Non-Steroid anti-inflammatory drugs such as aspirin and sulindac are generally thought to work through the prostaglandin pathway via cyclooxygenase (COX). The study by Drs. Rüschoff and Fishel suggests that COX is not involved.

Scientists would like to find substances that reduce the effects of environmental toxicities. Aspirin looks like it will be one of them. At least for the mutations that occur as a result of specific genetic defects associated with hereditary and some sporadic tumor cells.

When mismatch repair genes go awry, the result is commonly colon cancer. Such genes are part of the intricate molecular machinery that fixes the cellular DNA when for some reason, cell replication doesn't work correctly. According to Dr. Fishel, MSH2 and MLH1 are the most frequently altered genes in HNPCC, which accounts for some 10 to 15 percent of all colorectal cancers. A mismatch of the DNA nucleotides, or building blocks, may occur during cell replication. In replication, precise nucleotide pairing is essential. In human cells, it is a protein complex containing hMSH2 that attaches to mismatched nucleotides. The cellular repair machinery, with hMLH1, then orchestrates the correction of these errors. "Without hMSH2 or hMLH1 the cellular DNA becomes unstable, errors accumulate and the result is cancer," Dr. Fishel explains.

Now the question is, will it work in humans?" says Dr. Fishel. "We already know there is some efficacy in humans. We didn't know why--this work at least partially answers that question."

"This is an important step for cancer prevention in HNPCC", says Dr. Henry Lynch of Creighton University and one of the founders of HNPCC (also called Lynch's Syndrome). "Drs. Fishel and Rüschoff's work provides a basic research foundation to helping individuals with this devastating disease."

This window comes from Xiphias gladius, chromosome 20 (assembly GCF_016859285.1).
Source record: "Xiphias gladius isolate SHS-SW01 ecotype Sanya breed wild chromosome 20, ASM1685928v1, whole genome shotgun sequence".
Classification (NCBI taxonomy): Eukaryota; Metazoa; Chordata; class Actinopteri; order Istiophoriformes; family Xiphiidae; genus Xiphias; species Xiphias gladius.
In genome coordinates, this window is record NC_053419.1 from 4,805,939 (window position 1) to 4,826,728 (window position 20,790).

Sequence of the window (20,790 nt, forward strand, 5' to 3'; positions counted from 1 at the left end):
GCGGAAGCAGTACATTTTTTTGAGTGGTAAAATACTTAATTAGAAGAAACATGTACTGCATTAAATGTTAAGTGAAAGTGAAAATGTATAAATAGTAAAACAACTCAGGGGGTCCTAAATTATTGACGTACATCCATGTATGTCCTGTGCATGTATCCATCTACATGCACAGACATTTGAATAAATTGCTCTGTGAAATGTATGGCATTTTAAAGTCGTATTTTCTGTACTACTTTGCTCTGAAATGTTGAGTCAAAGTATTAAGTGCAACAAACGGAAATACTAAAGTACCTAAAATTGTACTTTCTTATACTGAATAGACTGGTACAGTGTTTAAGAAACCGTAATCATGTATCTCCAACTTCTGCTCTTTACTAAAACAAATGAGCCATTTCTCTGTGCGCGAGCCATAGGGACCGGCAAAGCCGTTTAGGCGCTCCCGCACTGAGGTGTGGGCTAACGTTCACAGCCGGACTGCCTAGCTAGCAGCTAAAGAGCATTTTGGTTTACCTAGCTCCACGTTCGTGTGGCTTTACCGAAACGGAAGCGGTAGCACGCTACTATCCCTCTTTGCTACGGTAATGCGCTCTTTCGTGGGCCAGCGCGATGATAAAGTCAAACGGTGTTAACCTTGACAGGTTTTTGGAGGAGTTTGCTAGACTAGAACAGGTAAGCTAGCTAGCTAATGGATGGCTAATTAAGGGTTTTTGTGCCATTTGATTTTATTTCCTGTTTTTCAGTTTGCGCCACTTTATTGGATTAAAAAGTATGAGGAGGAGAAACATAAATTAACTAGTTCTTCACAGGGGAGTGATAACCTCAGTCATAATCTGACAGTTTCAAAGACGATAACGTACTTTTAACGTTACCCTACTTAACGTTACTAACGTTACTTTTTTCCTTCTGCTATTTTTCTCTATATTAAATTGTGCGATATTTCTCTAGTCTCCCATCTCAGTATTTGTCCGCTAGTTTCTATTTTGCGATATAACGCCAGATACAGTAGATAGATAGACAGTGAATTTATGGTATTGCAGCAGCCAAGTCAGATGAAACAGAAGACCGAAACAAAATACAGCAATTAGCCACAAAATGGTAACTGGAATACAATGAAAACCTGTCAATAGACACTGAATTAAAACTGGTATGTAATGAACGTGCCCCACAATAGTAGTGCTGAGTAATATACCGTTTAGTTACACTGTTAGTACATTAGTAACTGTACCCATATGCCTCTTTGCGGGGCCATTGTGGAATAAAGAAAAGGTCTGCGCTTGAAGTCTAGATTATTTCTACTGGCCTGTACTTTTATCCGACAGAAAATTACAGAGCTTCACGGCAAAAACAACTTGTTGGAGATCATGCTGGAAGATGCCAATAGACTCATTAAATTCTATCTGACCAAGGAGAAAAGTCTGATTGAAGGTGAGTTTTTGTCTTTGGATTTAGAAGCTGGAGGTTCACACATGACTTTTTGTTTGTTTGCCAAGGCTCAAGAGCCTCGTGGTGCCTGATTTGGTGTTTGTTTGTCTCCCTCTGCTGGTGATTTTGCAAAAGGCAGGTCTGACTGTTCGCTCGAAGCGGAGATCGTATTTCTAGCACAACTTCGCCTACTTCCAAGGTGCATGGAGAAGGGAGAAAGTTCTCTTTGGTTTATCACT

One next step already underway is a clinical trial in Europe to study the effectiveness of higher doses of aspirin in preventing hereditary colorectal cancer. Dr. Lynch, Dr. Fishel, and Dr. John Burn (University of Newcastle, England and leader of the European Study) are currently organizing the international hereditary colorectal cancer prevention trial using aspirin.

There is a downside to aspirin and sulindac: they have already been shown to harbor some gastrointestinal toxicity and liver toxicity, respectively. "In the future, we would like to understand the specific mechanism and the exact target for the genetic suppression as well as minimize the toxicity," Dr. Fishel says. "Not everyone can take aspirin. This has to be done the right way and in consultation with a physician."

According to the American Cancer Society, colon and rectal cancer is the third most common cancer in the nation, with some 200,000 new cases diagnosed annually. Approximately 30,000 people die each year from colon and rectal cancer. Between 15-30% of colorectal cancers appear to have a hereditary origin and approximately 50% of those involve germline mutation of the human mismatch repair genes.

Thomas Jefferson University